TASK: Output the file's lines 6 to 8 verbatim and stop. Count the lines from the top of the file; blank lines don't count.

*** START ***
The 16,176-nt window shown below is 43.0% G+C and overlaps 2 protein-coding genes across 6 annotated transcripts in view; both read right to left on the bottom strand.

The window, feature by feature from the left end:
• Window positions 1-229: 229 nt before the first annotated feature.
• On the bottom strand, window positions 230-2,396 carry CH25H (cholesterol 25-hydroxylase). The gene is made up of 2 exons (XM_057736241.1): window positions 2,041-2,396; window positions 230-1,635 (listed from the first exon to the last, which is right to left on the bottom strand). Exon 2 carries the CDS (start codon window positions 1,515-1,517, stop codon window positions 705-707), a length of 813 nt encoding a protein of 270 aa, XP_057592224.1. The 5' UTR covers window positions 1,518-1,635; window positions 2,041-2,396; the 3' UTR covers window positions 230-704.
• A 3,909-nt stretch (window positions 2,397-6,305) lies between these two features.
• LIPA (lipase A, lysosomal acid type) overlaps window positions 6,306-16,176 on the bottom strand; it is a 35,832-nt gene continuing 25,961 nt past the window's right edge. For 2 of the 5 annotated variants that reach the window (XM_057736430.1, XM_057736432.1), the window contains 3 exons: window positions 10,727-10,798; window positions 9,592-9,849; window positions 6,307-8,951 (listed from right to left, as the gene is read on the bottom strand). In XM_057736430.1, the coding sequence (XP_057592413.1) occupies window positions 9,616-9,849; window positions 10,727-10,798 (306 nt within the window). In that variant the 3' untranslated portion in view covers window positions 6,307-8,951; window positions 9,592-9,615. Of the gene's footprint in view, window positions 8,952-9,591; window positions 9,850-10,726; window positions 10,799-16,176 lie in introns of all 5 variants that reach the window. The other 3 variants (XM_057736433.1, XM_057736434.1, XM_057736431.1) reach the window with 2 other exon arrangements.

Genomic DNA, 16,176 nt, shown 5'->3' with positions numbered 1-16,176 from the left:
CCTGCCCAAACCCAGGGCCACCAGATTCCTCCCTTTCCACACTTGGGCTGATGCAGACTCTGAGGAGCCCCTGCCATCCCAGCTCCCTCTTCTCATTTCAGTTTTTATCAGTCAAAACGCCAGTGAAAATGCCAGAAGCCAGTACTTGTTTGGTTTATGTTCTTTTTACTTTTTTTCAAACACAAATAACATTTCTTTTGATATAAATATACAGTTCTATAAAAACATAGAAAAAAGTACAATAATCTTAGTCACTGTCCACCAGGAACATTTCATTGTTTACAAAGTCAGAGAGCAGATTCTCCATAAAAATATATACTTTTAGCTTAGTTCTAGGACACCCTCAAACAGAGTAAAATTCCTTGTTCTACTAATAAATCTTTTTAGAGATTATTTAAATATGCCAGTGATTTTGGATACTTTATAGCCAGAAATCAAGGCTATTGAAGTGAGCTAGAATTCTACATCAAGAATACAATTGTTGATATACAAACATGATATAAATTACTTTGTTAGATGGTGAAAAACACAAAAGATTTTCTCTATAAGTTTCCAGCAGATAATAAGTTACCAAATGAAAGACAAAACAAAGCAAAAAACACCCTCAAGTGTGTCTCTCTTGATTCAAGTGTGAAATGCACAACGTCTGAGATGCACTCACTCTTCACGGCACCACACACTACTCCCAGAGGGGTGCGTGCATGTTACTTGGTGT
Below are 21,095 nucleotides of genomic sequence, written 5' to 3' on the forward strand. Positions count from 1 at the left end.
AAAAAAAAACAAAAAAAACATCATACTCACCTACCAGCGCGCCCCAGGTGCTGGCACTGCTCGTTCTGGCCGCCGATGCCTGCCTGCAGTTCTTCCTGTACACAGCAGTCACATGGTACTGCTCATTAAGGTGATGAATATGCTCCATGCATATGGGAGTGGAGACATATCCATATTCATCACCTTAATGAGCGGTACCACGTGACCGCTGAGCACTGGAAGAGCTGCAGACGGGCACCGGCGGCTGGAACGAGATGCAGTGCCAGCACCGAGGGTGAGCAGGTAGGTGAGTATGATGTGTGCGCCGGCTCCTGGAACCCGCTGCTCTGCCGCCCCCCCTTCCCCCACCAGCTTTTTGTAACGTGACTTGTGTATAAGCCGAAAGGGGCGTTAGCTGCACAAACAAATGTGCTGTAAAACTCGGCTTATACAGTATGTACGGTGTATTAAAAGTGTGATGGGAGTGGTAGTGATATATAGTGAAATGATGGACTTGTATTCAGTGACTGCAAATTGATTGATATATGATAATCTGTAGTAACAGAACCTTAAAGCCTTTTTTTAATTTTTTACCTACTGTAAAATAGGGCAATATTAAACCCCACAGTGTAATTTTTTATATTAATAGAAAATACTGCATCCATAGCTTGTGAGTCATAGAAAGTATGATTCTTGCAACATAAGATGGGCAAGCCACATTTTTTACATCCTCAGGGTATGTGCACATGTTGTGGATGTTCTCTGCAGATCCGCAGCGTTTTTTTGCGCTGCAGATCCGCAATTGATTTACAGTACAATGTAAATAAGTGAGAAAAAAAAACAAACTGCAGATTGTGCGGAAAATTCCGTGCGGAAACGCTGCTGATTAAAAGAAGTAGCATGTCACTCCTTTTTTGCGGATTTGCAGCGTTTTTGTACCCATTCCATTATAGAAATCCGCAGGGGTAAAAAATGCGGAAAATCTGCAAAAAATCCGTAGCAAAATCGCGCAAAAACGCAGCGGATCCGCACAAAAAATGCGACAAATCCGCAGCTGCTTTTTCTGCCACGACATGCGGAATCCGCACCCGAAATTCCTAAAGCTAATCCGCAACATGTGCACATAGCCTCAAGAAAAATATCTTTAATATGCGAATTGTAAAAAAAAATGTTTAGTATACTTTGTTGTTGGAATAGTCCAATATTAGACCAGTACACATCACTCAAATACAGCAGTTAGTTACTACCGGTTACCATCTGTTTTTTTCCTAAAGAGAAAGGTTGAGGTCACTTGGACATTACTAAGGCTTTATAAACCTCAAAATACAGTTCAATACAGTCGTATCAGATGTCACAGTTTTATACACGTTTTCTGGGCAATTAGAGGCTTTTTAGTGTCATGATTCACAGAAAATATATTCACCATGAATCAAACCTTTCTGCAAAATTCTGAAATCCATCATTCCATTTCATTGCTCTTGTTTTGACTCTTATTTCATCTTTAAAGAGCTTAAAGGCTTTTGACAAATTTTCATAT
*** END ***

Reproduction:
• LIPA (lipase A, lysosomal acid type) overlaps window positions 6,306-16,176 on the bottom strand; it is a 35,832-nt gene continuing 25,961 nt past the window's right edge. For 2 of the 5 annotated variants that reach the window (XM_057736430.1, XM_057736432.1), the window contains 3 exons: window positions 10,727-10,798; window positions 9,592-9,849; window positions 6,307-8,951 (listed from right to left, as the gene is read on the bottom strand). In XM_057736430.1, the coding sequence (XP_057592413.1) occupies window positions 9,616-9,849; window positions 10,727-10,798 (306 nt within the window). In that variant the 3' untranslated portion in view covers window positions 6,307-8,951; window positions 9,592-9,615. Of the gene's footprint in view, window positions 8,952-9,591; window positions 9,850-10,726; window positions 10,799-16,176 lie in introns of all 5 variants that reach the window. The other 3 variants (XM_057736433.1, XM_057736434.1, XM_057736431.1) reach the window with 2 other exon arrangements.

Genomic DNA, 16,176 nt, shown 5'->3' with positions numbered 1-16,176 from the left:
CCTGCCCAAACCCAGGGCCACCAGATTCCTCCCTTTCCACACTTGGGCTGATGCAGACTCTGAGGAGCCCCTGCCATCCCAGCTCCCTCTTCTCATTTCAGTTTTTATCAGTCAAAACGCCAGTGAAAATGCCAGAAGCCAGTACTTGTTTGGTTTATGTTCTTTTTACTTTTTTTCAAACACAAATAACATTTCTTTTGATATAAATATACAGTTCTATAAAAACATAGAAAAAAGTACAATAATCTTAGTCACTGTCCACCAGGAACATTTCATTGTTTACAAAGTCAGAGAGCAGATTCTCCATAAAAATATATACTTTTAGCTTAGTTCTAGGACACCCTCAAACAGAGTAAAATTCCTTGTTCTACTAATAAATCTTTTTAGAGATTATTTAAATATGCCAGTGATTTTGGATACTTTATAGCCAGAAATCAAGGCTATTGAAGTGAGCTAGAATTCTACATCAAGAATACAATTGTTGATATACAAACATGATATAAATTACTTTGTTAGATGGTGAAAAACACAAAAGATTTTCTCTATAAGTTTCCAGCAGATAATAAGTTACCAAATGAAAGACAAAACAAAGCAAAAAACACCCTCAAGTGTGTCTCTCTTGATTCAAGTGTGAAATGCACAACGTCTGAGATGCACTCACTCTTCACGGCACCACACACTACTCCCAGAGGGGTGCGTGCATGTTACTTGGTGT